History is against the chances of the Seattle Seahawks repeating their Super Bowl campaign of last year. The last champions, the New York Giants and Baltimore Ravens, failed to even return to the playoffs in the following year. And for those prior champions that did manage to make it back to the playoffs, a Super Bowl winner hasn’t won a postseason game in the next season in eight years.


Seahawks running back Marshawn Lynch (24) carries the ball as fullback Michael Robinson (26) blocks Packers safety Morgan Burnett (42) in the first half Monday. (Ted S. Warren/AP Photos)

But as they displayed in their opening night 36-16 thrashing of the Green Bay Packers, Seattle could be a different story. The Seahawks looked light years ahead of a Packers team that was well regarded entering this season. Although we’re not even a full weekend into the season, the question begs to be asked: could the Seattle Seahawks repeat? Perry Green and Stephen D. Riley of the AFRO Sports Desk debate the question.

Riley: Seattle has an excellent opportunity to secure home field advantage again, courtesy of a weakened NFC West. They’re already the gold standard in the conference, and another two-week stretch in Seattle in late January will yield the same results as it did last year when the Seahawks were simply unbeatable on their home turf in the postseason. The loss of St. Louis Rams quarterback Sam Bradford and numerous defections and disciplinary problems among the San Francisco defense leaves both teams thin on paper. Arizona’s top runner Andre Ellington is currently dealing with a foot ailment, so the stars are aligned again for Seattle to rule the division. This team could easily get on a roll and storm its way to another championship. Remember, Seattle outscored its opponents by just a touchdown in conference postseason play before they dismembered the Denver Broncos in a 43-8 Super Bowl romp. The Seahawks’ roster returns largely intact and the team is still shockingly young—they were the second youngest team to ever win a Super Bowl. No one else in the NFC has drastically improved, and two AFC powers, Denver and New England, enter the season another year older. A repeat is guaranteed shy of injury.

Green: Repeats are never guaranteed, Riley. Teams make adjustments and coaches get every opportunity to study the Super Bowl champs. That’s why history has been so hard on title defenders. Week in and week out, you’re now some other team’s own personal Super Bowl matchup, and that can wear a team down fast. Their showing against Green Bay was impressive, but it also highlighted what a lot of teams will do this season—challenge boundary corner Byron Maxwell. The fourth year pro out of Clemson has played well, but he’s going to have to be elite to handle what’s headed his way as teams avoid Richard Sherman. The offense is an annual Percy Harvin-injury away from being devoid of playmakers. The Seahawks are a good team, but we can’t just pencil any team in for anything at this point of the season. Opposing coaches have studied the tape and already crafted game plans for Seattle this year. It’s not going to be a piece of cake.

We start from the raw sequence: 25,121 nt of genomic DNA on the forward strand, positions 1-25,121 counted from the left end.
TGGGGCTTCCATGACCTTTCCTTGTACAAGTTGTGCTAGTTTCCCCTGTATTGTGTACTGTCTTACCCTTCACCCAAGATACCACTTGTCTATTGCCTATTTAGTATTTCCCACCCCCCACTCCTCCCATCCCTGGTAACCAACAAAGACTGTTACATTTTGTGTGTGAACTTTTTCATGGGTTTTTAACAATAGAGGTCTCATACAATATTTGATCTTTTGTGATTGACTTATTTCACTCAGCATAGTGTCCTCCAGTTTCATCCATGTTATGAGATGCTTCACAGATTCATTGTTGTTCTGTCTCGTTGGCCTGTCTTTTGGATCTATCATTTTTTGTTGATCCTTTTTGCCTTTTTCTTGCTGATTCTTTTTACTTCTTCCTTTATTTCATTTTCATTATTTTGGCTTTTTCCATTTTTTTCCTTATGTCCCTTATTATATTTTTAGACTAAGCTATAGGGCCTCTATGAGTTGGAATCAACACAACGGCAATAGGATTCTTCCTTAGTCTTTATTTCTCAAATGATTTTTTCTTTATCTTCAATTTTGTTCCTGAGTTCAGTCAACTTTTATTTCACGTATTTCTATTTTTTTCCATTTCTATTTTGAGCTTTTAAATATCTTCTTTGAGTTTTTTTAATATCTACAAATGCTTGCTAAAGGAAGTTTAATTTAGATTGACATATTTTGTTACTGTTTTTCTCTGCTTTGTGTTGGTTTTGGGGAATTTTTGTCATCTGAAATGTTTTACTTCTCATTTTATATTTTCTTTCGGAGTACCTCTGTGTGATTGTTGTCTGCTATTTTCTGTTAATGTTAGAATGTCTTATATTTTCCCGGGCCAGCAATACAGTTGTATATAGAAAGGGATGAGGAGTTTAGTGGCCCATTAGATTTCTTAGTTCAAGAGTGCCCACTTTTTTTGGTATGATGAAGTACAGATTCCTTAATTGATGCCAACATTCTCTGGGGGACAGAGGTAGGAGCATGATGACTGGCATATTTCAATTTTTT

Riley: I can’t understand why it won’t be easy. Seattle is younger, faster and simply better than a large percentage of teams, and as long as they maintain their hunger, which they appear to be doing, then I can’t see who’s going to chop this team down. There might not be a more efficient quarterback than Russell Wilson and he’s still getting better. Seattle’s loaded and could probably flirt with an undefeated season if they were truly committed to the task. They’re that talented, they’re amazing at home and possess a talented roster with a great defense, great quarterback and excellent coach. I’m all in on the Seattle Seahawks.

Green: You never know how the season will shape things, and I could easily envision a number of different teams holding the Lombardi Trophy when it’s all said and done. When the Ravens won the Super Bowl in 2012, everyone thought New England was a sure bet to return to the championship game that year. When the Giants won the Super Bowl in 2011, everyone expected a red-hot Aaron Rodgers and Packers to return to the big game. Point is, there are a lot of good teams out there that will challenge Seattle for the title. Let’s not write off the rest of the top teams in the league just yet.

Perry Green and Stephen D. Riley

AFRO Sports Desk